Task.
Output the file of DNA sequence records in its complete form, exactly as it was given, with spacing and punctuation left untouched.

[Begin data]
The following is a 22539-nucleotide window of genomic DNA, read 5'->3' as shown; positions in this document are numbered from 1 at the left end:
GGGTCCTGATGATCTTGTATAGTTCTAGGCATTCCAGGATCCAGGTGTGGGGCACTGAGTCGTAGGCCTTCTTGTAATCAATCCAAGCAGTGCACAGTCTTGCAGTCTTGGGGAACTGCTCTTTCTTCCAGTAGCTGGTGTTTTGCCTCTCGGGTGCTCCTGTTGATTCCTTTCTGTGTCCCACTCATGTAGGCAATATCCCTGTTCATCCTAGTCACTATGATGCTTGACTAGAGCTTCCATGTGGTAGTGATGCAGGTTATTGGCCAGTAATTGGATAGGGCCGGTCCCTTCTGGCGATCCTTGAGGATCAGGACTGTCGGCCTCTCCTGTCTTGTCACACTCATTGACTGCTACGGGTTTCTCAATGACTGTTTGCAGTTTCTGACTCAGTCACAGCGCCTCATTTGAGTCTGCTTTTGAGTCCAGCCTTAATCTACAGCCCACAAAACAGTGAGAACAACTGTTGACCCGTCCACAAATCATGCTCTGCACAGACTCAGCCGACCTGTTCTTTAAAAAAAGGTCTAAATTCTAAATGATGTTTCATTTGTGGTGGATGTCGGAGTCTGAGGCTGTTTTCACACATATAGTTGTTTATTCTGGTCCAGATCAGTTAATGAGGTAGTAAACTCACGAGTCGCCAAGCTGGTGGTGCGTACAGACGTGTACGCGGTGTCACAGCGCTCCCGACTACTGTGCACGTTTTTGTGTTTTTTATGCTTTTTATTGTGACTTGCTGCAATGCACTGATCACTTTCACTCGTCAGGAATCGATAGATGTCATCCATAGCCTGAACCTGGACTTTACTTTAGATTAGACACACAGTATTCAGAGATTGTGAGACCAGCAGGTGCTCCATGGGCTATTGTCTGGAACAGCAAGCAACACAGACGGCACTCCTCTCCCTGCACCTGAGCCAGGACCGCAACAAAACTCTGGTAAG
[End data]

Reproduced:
The following is a 22539-nucleotide window of genomic DNA, read 5'->3' as shown; positions in this document are numbered from 1 at the left end:
GGGTCCTGATGATCTTGTATAGTTCTAGGCATTCCAGGATCCAGGTGTGGGGCACTGAGTCGTAGGCCTTCTTGTAATCAATCCAAGCAGTGCACAGTCTTGCAGTCTTGGGGAACTGCTCTTTCTTCCAGTAGCTGGTGTTTTGCCTCTCGGGTGCTCCTGTTGATTCCTTTCTGTGTCCCACTCATGTAGGCAATATCCCTGTTCATCCTAGTCACTATGATGCTTGACTAGAGCTTCCATGTGGTAGTGATGCAGGTTATTGGCCAGTAATTGGATAGGGCCGGTCCCTTCTGGCGATCCTTGAGGATCAGGACTGTCGGCCTCTCCTGTCTTGTCACACTCATTGACTGCTACGGGTTTCTCAATGACTGTTTGCAGTTTCTGACTCAGTCACAGCGCCTCATTTGAGTCTGCTTTTGAGTCCAGCCTTAATCTACAGCCCACAAAACAGTGAGAACAACTGTTGACCCGTCCACAAATCATGCTCTGCACAGACTCAGCCGACCTGTTCTTTAAAAAAAGGTCTAAATTCTAAATGATGTTTCATTTGTGGTGGATGTCGGAGTCTGAGGCTGTTTTCACACATATAGTTGTTTATTCTGGTCCAGATCAGTTAATGAGGTAGTAAACTCACGAGTCGCCAAGCTGGTGGTGCGTACAGACGTGTACGCGGTGTCACAGCGCTCCCGACTACTGTGCACGTTTTTGTGTTTTTTATGCTTTTTATTGTGACTTGCTGCAATGCACTGATCACTTTCACTCGTCAGGAATCGATAGATGTCATCCATAGCCTGAACCTGGACTTTACTTTAGATTAGACACACAGTATTCAGAGATTGTGAGACCAGCAGGTGCTCCATGGGCTATTGTCTGGAACAGCAAGCAACACAGACGGCACTCCTCTCCCTGCACCTGAGCCAGGACCGCAACAAAACTCTGGTAAG